A Real National Autism Strategy is needed to ensure that regardless of where autistic Canadians live in this country they will be able to live in decent, humane conditions.  If we can't we should stop parading around the world, with a holier than thou attitude,  lecturing others about the way they treat autistic people.
Acknowledgements to the author.

Sunday, October 16, 2011

Violent occupiers worldwide while NZ peaceful - but for how long...

Aotea Square and Auckland Town Hall, 1990Image via Wikipedia
Occupiers watch look on and listen to movement organisations

Occupiers watch look on and listen to movement organisation

It has been a day of sometimes violent, protest across the globe, with 950 co-ordinated demonstrations against corporate greed and austerity measures in more than 80 countries.

What began with a handful of people in the Occupy Wall Street movement has swelled to a global movement, with protests in more than 80 cities on six continents, including in New Zealand.

The biggest and bloodiest demonstration was in Rome. Up to 200,000 people took to the streets to protest against corporate greed and the state of the Italian economy.

The march ended in a riot as protesters set fire to police vans, and tried to smash their way into banks and shops.
Police responded with tear gas and water cannon.
Italians have been hit hard by austerity measures. They are angry about their government’s handling of the country's financial crisis.

In London protesters gathered at St Pauls Cathedral and hundreds attempted to occupy Paternoster Square, home to the city's stock exchange; their attempts were thwarted by police.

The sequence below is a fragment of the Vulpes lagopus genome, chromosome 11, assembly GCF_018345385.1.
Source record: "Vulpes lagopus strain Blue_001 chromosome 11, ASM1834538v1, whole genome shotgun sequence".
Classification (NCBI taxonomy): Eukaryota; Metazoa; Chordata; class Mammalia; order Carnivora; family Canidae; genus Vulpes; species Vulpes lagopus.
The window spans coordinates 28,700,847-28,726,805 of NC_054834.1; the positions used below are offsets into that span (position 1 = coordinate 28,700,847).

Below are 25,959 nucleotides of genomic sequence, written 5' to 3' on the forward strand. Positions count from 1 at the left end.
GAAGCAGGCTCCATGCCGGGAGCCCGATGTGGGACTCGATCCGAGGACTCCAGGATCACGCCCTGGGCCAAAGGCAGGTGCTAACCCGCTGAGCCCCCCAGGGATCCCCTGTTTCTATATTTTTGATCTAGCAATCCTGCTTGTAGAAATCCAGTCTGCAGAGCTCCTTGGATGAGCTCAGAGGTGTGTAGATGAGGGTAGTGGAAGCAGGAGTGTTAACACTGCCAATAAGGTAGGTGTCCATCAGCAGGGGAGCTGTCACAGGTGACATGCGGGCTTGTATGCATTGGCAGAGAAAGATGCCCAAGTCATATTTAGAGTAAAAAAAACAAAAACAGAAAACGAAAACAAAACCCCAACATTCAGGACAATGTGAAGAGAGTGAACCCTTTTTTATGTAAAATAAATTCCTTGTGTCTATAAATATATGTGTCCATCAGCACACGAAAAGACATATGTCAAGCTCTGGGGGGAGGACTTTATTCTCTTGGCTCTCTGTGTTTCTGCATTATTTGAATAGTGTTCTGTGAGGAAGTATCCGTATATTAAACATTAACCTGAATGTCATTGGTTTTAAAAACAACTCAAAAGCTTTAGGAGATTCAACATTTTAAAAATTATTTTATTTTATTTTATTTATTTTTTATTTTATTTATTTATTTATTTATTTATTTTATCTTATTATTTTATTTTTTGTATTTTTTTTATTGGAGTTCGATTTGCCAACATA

By nightfall, numbers had grown and tensions were fraying.

The movement continued across Europe, from Portugal and Spain to Berlin, Athens and the financial hub of Brussels.

Protests in Asia were peaceful but the message was the same.

In Aotea Square in Auckland around 100 protesters set up camp last night and say they are here for the long haul.

“Whatever it takes because at the moment the economy has a death grip on the planet and it's not letting go,” said one occupier, Dan Clark.

Another, Alex Port, says this is about the process itself of finding out how we can make our society, “one that's based on kindness and compassion rather than greed and cynicism”.

It is a family atmosphere at Aotea square but in other parts of the world expressing that message has turned streets into battlefields.

The re-election of the rightwing Key-led government could change all that. National's plans for a second term are causing alarm in some quarters in New Zealand. Protests have been planned in both Auckland and Wellington. Australian protests could commence in Sydney.

Acknowledgements: 3 News